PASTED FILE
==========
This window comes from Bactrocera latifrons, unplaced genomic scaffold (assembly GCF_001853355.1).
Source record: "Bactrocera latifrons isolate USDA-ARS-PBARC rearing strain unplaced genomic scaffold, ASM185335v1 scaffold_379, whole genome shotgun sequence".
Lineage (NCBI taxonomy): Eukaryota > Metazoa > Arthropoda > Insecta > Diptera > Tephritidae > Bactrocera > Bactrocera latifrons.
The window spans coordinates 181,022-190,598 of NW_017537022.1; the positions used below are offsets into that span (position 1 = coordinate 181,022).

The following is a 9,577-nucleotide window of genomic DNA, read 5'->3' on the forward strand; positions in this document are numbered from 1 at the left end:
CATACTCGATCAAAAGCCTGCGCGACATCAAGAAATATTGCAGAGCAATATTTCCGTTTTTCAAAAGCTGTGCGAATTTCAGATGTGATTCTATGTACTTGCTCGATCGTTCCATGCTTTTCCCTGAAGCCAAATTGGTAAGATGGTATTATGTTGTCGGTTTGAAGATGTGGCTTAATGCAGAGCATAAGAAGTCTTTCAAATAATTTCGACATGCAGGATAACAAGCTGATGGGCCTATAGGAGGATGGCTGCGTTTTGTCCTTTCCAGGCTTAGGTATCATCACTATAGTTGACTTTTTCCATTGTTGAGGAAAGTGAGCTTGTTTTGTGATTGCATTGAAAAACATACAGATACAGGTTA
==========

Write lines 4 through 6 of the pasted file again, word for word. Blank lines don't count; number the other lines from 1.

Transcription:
The window spans coordinates 181,022-190,598 of NW_017537022.1; the positions used below are offsets into that span (position 1 = coordinate 181,022).

The following is a 9,577-nucleotide window of genomic DNA, read 5'->3' on the forward strand; positions in this document are numbered from 1 at the left end:
CATACTCGATCAAAAGCCTGCGCGACATCAAGAAATATTGCAGAGCAATATTTCCGTTTTTCAAAAGCTGTGCGAATTTCAGATGTGATTCTATGTACTTGCTCGATCGTTCCATGCTTTTCCCTGAAGCCAAATTGGTAAGATGGTATTATGTTGTCGGTTTGAAGATGTGGCTTAATGCAGAGCATAAGAAGTCTTTCAAATAATTTCGACATGCAGGATAACAAGCTGATGGGCCTATAGGAGGATGGCTGCGTTTTGTCCTTTCCAGGCTTAGGTATCATCACTATAGTTGACTTTTTCCATTGTTGAGGAAAGTGAGCTTGTTTTGTGATTGCATTGAAAAACATACAGATACAGGTTA